Phenylbutazone (“bute”) is an anti-inflammatory drug — a non-steroidal anti-inflammatory similar to aspirin, Advil, Motrin, Banamine, etc. Bute has been used for decades in horses to relieve pain, particularly in musculoskeletal injuries, navicular syndrome, arthritis, and so on. Melinda Freckleton, DVM (Haymarket, Virginia) says this is a drug that’s used frequently and is a comparatively safe and effective way to reduce pain and inflammation.
Veterinarians prescribe it for a wide number of problems, but horse owners should be aware of possible side effects, just like when using pain relievers in humans. “Even though most humans can tolerate a little aspirin or ibuprofin once in awhile, there are a few individuals who cannot use these. The same is true with horses and bute. There are also some risks when using these drugs inappropriately — such as at too high a dose or for too long a duration,” she says.
“This is why there are specific dosing recommendations. Horse owners need to realize that even though the drug is helpful, giving more than the recommended dose won’t give more benefit. Several studies have shown that there are diminishing returns when increasing the dosage. On a practical basis, one gram will give a certain amount of pain relief, and 3 grams will not give you more,” explains Freckleton.
Giving an increased dose will, however, result in more side effects (and may be dangerous to the horse). Horse owners should try to administer the lowest dose that gives benefit to the horse. Giving more may cause more adverse reactions. These side effects include gastric ulcers, kidney dysfunction, and occasionally right dorsal colitis.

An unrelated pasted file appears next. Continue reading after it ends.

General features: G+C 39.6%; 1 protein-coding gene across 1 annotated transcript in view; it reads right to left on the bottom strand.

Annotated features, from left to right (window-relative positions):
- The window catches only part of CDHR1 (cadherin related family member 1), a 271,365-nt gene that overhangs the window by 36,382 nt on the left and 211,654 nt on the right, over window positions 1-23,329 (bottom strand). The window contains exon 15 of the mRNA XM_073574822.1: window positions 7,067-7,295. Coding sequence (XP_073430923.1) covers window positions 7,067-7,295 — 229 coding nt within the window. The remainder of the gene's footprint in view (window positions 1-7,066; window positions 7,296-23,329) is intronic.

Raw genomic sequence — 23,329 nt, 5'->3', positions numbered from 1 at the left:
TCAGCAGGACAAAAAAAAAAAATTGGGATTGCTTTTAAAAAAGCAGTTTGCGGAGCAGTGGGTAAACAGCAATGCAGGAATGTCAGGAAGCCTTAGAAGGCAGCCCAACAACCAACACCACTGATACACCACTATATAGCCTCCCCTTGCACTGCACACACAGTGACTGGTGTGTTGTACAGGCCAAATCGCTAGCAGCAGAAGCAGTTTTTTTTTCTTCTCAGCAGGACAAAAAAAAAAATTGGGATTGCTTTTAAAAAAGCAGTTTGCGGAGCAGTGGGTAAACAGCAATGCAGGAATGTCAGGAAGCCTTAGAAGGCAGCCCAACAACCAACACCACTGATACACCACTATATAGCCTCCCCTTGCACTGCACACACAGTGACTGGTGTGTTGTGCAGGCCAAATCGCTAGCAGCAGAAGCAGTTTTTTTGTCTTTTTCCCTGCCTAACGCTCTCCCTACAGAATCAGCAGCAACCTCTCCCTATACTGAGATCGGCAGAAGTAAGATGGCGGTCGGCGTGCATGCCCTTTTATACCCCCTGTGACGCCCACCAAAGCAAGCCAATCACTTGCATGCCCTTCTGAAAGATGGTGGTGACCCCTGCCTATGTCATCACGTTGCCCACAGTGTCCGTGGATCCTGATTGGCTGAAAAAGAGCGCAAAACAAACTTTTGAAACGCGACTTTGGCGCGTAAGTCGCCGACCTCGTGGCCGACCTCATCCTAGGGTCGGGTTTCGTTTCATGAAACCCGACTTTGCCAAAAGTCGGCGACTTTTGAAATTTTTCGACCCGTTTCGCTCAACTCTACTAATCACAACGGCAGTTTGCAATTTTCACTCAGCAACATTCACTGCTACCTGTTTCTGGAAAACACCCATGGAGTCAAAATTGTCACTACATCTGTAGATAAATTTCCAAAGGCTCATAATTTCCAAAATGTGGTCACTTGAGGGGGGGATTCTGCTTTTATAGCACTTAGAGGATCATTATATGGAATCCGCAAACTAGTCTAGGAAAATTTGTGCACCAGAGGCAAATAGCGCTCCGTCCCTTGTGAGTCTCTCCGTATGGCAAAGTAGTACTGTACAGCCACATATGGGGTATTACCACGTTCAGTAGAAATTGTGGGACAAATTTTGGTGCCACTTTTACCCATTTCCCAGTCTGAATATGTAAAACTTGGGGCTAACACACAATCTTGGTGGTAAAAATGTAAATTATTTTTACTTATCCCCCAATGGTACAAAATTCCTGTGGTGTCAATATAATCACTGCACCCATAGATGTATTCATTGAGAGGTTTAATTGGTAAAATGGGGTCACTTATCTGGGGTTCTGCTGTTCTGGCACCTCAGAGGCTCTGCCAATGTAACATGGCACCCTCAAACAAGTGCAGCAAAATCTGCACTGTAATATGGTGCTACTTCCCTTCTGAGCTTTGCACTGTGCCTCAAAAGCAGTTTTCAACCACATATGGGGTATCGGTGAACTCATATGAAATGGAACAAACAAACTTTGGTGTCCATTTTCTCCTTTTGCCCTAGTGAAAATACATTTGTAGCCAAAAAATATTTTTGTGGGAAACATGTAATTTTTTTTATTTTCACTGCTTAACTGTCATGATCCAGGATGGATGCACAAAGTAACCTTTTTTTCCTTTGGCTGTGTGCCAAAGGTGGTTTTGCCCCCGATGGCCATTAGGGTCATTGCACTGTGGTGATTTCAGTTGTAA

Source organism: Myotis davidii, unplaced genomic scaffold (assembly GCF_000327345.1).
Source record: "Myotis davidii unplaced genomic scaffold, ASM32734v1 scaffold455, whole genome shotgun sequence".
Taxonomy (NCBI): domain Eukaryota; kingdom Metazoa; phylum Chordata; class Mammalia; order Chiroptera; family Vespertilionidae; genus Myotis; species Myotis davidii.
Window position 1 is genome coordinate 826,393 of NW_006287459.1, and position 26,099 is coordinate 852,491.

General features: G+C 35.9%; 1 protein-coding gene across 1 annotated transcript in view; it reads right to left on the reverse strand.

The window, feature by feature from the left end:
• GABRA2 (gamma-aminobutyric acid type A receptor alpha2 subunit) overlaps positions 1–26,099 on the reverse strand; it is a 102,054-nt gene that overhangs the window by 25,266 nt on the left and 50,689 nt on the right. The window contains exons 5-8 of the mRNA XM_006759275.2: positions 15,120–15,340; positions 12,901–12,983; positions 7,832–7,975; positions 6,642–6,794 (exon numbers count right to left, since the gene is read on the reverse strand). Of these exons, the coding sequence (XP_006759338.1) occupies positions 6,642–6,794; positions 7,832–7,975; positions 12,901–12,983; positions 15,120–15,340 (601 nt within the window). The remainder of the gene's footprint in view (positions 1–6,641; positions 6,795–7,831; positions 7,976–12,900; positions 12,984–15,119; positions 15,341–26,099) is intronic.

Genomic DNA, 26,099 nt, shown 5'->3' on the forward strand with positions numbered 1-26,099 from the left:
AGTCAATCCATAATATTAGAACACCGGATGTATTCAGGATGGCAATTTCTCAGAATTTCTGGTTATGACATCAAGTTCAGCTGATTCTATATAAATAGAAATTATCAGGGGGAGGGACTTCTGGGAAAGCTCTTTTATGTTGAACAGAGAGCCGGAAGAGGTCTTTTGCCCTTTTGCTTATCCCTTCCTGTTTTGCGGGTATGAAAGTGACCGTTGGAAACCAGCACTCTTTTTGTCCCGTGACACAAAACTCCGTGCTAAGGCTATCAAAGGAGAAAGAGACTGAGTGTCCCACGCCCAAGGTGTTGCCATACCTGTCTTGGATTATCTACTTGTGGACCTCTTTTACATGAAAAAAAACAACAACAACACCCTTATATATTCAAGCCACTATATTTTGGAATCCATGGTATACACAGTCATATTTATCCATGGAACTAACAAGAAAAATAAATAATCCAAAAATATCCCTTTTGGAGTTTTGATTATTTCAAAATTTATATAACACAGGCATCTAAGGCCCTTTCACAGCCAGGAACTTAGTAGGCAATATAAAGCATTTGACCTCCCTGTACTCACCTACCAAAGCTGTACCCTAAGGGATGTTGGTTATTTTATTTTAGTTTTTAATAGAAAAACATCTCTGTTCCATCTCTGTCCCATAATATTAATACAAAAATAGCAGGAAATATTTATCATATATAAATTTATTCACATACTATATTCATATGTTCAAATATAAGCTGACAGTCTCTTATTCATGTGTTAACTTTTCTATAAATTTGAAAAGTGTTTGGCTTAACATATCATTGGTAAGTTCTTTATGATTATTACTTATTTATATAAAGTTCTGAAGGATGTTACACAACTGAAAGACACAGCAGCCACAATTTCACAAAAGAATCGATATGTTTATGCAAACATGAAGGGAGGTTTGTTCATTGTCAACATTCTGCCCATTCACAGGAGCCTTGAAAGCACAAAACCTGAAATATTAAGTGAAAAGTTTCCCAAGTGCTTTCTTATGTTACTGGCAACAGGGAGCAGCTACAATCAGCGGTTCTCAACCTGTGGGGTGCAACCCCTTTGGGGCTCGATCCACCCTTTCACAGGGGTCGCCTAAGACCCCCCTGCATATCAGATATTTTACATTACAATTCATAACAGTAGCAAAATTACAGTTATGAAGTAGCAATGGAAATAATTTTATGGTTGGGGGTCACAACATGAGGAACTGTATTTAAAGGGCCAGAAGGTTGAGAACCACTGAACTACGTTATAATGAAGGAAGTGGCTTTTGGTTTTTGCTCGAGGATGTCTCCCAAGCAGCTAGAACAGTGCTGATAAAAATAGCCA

Gastric ulcers are the most common risk. “There are certain horses that probably won’t get gastric ulcers no matter what we do to them (similar to certain humans who can tolerate continual use of aspirin with no problems). But often the horses receiving the most bute, the most frequently, have other risks at the same time (such as stress, pain) that also make them more prone to ulcers. A drug like bute is a risk factor for gastric ulcers, but so is any kind of physiologic stress. This could include the condition you are treating, or even being confined in a stall. Often whatever painful condition you are treating requires you to confine the horse or change its routine and restrict its activity,” she says.
Thus the risks are often multiplied. “Horses at risk for gastric ulcers should probably receive a different drug, or we might in addition to the bute give a gastric protective product, such as omeprazole (Gastrogard or Ulcergard) or ranitidine (a generic ulcer treatment),” says Freckleton.